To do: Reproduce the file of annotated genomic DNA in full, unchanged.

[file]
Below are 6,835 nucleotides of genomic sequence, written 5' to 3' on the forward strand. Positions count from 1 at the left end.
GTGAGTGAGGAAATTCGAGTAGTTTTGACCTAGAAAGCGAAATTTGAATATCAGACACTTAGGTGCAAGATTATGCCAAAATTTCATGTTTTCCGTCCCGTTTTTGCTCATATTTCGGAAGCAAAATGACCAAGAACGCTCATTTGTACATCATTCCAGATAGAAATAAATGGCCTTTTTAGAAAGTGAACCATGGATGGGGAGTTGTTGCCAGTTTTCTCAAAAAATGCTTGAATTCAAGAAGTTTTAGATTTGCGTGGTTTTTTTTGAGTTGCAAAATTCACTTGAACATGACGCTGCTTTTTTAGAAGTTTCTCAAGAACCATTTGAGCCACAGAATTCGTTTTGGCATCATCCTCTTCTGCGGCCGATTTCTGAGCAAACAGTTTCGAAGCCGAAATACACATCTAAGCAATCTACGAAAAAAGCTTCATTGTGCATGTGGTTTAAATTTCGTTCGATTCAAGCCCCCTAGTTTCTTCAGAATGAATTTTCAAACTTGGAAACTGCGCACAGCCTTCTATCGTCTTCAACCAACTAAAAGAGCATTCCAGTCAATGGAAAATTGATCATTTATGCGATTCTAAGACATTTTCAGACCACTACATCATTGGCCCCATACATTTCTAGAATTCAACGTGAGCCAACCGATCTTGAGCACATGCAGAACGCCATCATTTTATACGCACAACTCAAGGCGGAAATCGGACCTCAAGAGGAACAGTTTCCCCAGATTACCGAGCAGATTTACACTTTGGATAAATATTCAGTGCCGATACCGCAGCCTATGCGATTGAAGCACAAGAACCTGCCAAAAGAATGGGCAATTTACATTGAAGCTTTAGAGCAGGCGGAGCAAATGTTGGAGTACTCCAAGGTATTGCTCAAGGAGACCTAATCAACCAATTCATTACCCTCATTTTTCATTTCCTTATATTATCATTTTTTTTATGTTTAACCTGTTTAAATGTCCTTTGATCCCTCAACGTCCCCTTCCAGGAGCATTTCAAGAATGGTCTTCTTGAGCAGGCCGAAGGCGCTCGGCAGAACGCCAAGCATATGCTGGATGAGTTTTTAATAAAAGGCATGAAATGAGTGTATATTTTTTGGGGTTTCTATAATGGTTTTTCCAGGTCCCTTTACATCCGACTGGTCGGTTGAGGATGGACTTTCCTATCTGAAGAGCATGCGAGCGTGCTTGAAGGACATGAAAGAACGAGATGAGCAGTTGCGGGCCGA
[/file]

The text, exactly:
Below are 6,835 nucleotides of genomic sequence, written 5' to 3' on the forward strand. Positions count from 1 at the left end.
GTGAGTGAGGAAATTCGAGTAGTTTTGACCTAGAAAGCGAAATTTGAATATCAGACACTTAGGTGCAAGATTATGCCAAAATTTCATGTTTTCCGTCCCGTTTTTGCTCATATTTCGGAAGCAAAATGACCAAGAACGCTCATTTGTACATCATTCCAGATAGAAATAAATGGCCTTTTTAGAAAGTGAACCATGGATGGGGAGTTGTTGCCAGTTTTCTCAAAAAATGCTTGAATTCAAGAAGTTTTAGATTTGCGTGGTTTTTTTTGAGTTGCAAAATTCACTTGAACATGACGCTGCTTTTTTAGAAGTTTCTCAAGAACCATTTGAGCCACAGAATTCGTTTTGGCATCATCCTCTTCTGCGGCCGATTTCTGAGCAAACAGTTTCGAAGCCGAAATACACATCTAAGCAATCTACGAAAAAAGCTTCATTGTGCATGTGGTTTAAATTTCGTTCGATTCAAGCCCCCTAGTTTCTTCAGAATGAATTTTCAAACTTGGAAACTGCGCACAGCCTTCTATCGTCTTCAACCAACTAAAAGAGCATTCCAGTCAATGGAAAATTGATCATTTATGCGATTCTAAGACATTTTCAGACCACTACATCATTGGCCCCATACATTTCTAGAATTCAACGTGAGCCAACCGATCTTGAGCACATGCAGAACGCCATCATTTTATACGCACAACTCAAGGCGGAAATCGGACCTCAAGAGGAACAGTTTCCCCAGATTACCGAGCAGATTTACACTTTGGATAAATATTCAGTGCCGATACCGCAGCCTATGCGATTGAAGCACAAGAACCTGCCAAAAGAATGGGCAATTTACATTGAAGCTTTAGAGCAGGCGGAGCAAATGTTGGAGTACTCCAAGGTATTGCTCAAGGAGACCTAATCAACCAATTCATTACCCTCATTTTTCATTTCCTTATATTATCATTTTTTTTATGTTTAACCTGTTTAAATGTCCTTTGATCCCTCAACGTCCCCTTCCAGGAGCATTTCAAGAATGGTCTTCTTGAGCAGGCCGAAGGCGCTCGGCAGAACGCCAAGCATATGCTGGATGAGTTTTTAATAAAAGGCATGAAATGAGTGTATATTTTTTGGGGTTTCTATAATGGTTTTTCCAGGTCCCTTTACATCCGACTGGTCGGTTGAGGATGGACTTTCCTATCTGAAGAGCATGCGAGCGTGCTTGAAGGACATGAAAGAACGAGATGAGCAGTTGCGGGCCGA